Men Don’t Cry
by Pamela Maringa
If I received a Rand each time I heard the phrase, “Men don’t cry”, I would probably be rich by now.
Crying is something that most of us do to release our feelings and it’s a normal part of our lives. However, if you are a man, there are different standards that are likely to be applied. Society unnecessarily associates a man who cries with being weak, effeminate, or gay. Somehow, a man is seen as less than whole, if any, or too much emotion is displayed.
I come from an environment where men have to pretend to be strong because the society demands it from them. Often, boys are taught never to show weakness, never to show fragility and above all, “never to let them see your tears”. This is because tears are believed to be markers of failure.
Over time, we find that men are not able to share their feelings. They often resort to other ways of dealing with their problems such as drugs, alcohol and the abuse of women. I see this in my township, Daveyton. A young man would lose a parent and everyone would expect him to go on as usual. In black communities, things like depression are seen as a “white man’s disease”. When a man shares a problem with others, you hear response like “uzoba strong”, which means, you will be strong. Your peers will advise you to smoke little bit of weed to deal with it. These young men grow up with anger. Some of them even commit suicide when its gets too much.
In January 2016, there was plenty of commentary about President Obama’s public display of emotion (shedding a tear) while discussing gun violence in the United States (U.S.). The questions that immediately emerged were related to whether it’s appropriate for a country’s leader to display emotion.
These comments inferred that being emotional would somehow diminish the power and respect for the man in this office. An alternative view is that crying represents caring and compassion, along with a display of a lack of ego, strength, confidence, and self-awareness.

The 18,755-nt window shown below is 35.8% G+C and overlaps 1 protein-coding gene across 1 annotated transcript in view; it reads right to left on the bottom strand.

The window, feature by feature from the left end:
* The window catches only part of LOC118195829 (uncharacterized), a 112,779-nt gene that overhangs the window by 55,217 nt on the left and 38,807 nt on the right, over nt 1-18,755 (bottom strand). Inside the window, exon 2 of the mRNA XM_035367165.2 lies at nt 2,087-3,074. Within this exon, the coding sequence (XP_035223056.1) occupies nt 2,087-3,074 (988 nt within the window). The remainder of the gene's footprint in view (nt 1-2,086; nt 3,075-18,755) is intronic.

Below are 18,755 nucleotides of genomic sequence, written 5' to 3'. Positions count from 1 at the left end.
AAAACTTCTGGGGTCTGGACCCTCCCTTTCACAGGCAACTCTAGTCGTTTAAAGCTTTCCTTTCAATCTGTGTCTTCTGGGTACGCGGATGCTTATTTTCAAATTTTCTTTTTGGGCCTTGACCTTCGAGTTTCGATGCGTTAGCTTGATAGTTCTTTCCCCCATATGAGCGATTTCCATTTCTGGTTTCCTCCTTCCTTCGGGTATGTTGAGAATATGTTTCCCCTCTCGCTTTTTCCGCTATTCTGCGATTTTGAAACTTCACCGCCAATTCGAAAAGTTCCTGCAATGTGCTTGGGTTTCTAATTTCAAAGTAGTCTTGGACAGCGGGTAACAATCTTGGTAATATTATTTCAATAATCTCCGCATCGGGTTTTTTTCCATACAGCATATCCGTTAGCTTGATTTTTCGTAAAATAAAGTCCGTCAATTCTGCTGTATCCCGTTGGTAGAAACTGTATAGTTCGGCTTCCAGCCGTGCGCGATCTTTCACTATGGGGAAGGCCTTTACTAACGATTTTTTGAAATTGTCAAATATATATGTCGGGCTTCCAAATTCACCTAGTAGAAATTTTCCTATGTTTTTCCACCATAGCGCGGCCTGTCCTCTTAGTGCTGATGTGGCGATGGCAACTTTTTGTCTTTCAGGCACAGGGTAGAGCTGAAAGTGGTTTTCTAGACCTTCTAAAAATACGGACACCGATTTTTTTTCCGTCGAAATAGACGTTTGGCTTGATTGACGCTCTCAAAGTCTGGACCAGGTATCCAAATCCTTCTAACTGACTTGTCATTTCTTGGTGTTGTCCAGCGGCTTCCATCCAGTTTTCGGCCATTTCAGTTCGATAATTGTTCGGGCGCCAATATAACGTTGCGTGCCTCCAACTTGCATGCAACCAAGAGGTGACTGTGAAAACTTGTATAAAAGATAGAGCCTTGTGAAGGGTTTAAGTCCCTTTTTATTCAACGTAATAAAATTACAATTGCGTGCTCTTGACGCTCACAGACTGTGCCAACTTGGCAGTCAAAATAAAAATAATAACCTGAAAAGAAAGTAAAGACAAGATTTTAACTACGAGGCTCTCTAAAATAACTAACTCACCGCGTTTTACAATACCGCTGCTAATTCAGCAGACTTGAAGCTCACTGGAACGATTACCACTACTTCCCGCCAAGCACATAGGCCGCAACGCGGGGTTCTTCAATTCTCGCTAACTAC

Research has shown that crying can be therapeutic for a person and it can it be a way of flushing out negative toxic chemicals out of the body.
In the Bible we read about strong, great men such as Joseph, Jacob, Job, David and even Jesus, who all shed tears. Each of these men were leaders. Crying didn’t degrade who they were, but instead it made them better. The book of Ecclesiastes 3:4 says “There’s a time to weep and a time to laugh, a time to mourn and a time to dance”. Just as much as we have time to laugh out loud, there is also time to cry out loud. There’s a season for everything. Sometimes crying is the only available emotional response to a situation. Resisting the urge to cry may lead to mental health issues.
Surely we have a wider responsibility as a society to examine how we implant and enforce the damagingly rigid, insular stoicism that underpins our understanding of what it means to be a man. If more men would cry out for help and show their emotions, I believe we wouldn’t have some of the social problems we have today. We wouldn’t have some of the crimes taking place in our societies. Men would be able to communicate and seek help to deal with their problems instead of resorting to substance abuse.
Parents can’t continue to turn their sons into hard stones. The world needs more caring and warm hearted men. A boy should know that crying is a normal part of life. Raise your children in a way that they will be a representation of you, not of the world.